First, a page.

Multicopters are not the only kind of drone, but they have become an enduring icon of the rise of aerial robotics in the last few years. Small, easy-to-fly, and maneuverable, multicopters have become a practical and inexpensive way to get fantastic perspectives with aerial photography; create high resolution, up to date maps; deliver small payloads; and simply build and fly your own robots for fun. They can VTOL, hover, and even perform acrobatic maneuvers.
This session is DC DUG's "getting started" discussion for the world of multirotors, and is intended as a prelude to the DC DUG build workshop to:
• Help you decide what you need to purchase if you want to buy your own multirotor (either off-the-shelf or DIY)
• Understand the various system components of a multirotor and the basic tradeoffs and limitations involved in each part of the system --- Motors, Propellers, ESCs, Radio Transmitters, Telemetry, FPV.
• Get an idea of what the "state of the art" is --- I try and keep this part of the lecture up-to-date.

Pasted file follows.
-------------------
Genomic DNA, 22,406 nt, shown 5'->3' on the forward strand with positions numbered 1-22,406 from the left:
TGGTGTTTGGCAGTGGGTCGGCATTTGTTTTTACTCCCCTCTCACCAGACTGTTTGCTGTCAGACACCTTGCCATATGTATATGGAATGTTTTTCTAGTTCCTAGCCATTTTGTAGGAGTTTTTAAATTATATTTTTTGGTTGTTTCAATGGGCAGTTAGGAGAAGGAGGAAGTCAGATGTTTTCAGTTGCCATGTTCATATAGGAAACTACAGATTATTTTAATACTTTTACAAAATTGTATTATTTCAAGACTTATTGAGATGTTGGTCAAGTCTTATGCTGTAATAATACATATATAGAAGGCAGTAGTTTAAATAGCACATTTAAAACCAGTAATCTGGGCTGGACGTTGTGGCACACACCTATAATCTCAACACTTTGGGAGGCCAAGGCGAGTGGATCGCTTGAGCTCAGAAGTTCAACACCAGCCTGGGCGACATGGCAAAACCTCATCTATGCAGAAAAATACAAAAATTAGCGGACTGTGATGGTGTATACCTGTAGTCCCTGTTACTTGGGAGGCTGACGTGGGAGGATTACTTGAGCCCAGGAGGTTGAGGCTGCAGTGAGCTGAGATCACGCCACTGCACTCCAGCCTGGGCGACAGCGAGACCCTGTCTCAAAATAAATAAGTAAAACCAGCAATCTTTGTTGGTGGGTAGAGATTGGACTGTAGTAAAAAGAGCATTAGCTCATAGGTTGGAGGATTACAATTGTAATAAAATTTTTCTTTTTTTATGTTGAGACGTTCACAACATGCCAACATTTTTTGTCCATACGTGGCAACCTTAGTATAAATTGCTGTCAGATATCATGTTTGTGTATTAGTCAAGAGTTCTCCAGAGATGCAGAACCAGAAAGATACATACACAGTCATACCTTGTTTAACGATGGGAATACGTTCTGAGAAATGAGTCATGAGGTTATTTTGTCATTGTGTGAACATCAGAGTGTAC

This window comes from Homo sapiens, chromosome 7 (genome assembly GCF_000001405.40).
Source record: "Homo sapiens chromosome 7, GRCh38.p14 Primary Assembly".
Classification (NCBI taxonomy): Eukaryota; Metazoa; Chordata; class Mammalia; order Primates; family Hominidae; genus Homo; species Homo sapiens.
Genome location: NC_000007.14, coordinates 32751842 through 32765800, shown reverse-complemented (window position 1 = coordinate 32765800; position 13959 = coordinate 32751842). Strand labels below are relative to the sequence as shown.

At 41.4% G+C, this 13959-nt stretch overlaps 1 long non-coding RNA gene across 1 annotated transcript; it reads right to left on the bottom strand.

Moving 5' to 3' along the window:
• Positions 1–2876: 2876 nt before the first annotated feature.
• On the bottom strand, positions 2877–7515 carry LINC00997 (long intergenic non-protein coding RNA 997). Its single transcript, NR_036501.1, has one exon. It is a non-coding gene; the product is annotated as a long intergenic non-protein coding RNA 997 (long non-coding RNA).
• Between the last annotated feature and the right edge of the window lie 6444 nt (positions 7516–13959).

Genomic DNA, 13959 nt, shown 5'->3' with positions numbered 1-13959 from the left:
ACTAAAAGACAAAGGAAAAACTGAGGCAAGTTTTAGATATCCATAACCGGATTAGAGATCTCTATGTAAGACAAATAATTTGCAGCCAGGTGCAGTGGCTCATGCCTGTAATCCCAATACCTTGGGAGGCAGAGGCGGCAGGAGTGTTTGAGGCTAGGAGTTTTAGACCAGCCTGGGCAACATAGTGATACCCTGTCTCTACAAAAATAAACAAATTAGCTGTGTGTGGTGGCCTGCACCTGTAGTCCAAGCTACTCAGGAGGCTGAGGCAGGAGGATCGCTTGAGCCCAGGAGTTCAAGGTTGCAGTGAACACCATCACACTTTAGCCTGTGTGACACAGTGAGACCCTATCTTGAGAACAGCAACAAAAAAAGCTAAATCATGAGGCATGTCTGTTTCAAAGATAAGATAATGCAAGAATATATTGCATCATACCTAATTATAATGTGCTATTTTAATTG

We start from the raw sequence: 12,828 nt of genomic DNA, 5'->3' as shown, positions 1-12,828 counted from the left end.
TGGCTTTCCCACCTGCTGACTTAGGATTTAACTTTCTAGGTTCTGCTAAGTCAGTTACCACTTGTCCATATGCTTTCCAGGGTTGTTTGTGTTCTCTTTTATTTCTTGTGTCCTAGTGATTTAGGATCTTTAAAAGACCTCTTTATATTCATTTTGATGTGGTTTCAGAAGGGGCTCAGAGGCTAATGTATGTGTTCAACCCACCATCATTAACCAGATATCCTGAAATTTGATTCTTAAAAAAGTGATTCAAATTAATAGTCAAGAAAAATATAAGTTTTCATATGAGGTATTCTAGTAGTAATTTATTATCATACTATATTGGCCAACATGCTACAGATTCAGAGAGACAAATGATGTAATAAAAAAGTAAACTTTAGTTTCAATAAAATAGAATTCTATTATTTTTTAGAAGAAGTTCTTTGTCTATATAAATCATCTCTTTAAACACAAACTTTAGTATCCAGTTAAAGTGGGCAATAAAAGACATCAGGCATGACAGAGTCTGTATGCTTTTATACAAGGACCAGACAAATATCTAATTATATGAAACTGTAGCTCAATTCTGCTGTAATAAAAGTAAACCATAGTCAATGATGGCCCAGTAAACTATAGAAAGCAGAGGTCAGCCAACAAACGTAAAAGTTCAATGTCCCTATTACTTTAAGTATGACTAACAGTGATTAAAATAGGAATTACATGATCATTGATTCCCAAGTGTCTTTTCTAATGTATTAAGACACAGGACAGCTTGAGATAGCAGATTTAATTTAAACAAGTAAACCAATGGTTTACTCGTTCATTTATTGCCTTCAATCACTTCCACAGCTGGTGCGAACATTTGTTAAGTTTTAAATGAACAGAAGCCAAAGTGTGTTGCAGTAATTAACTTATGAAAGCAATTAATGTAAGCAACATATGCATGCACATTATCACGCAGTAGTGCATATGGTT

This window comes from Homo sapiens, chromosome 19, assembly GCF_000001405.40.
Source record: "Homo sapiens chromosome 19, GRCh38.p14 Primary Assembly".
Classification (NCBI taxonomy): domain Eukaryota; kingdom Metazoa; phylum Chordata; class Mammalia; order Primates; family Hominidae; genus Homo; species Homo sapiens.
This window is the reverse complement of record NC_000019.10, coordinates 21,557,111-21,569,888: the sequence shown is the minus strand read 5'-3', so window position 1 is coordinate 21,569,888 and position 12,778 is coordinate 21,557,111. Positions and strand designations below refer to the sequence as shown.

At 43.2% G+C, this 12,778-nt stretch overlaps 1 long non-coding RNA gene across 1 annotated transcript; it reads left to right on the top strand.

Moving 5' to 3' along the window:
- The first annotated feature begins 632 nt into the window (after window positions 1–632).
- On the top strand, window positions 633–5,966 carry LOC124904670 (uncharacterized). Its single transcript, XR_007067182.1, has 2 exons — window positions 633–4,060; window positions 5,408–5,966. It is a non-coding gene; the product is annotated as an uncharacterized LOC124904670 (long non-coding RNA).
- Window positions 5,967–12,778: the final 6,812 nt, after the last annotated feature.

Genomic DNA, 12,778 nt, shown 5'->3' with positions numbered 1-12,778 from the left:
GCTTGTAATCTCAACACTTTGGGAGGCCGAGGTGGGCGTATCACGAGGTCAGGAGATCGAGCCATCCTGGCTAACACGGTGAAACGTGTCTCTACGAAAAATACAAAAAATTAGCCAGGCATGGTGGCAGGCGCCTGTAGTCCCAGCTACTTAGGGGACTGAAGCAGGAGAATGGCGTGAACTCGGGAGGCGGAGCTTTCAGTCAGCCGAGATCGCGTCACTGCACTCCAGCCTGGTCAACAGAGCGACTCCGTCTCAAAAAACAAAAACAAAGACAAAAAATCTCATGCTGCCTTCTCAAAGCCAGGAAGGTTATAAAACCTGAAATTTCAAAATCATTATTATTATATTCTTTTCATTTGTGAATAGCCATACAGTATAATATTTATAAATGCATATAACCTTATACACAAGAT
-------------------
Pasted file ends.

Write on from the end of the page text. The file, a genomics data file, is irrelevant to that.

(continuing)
• Discuss the legal and regulatory status of using small multicopters today as a hobbyist and professional.
• Learn where to get help.
• Meet up with other DC Drone User Group Members and make connections
The scope of this 101 session is to cover the technology basics from a systems perspective, and does NOT at all cover the breadth or depth of topics involved in the world of unmanned aerial systems; such as flight procedures, physics, electrical engineering, aeronautical engineering, control theory, software programming, piloting, ethics and law, etc.
The speaker is a PhD student at George Mason University studying motion planning algorithms for autonomous robotics.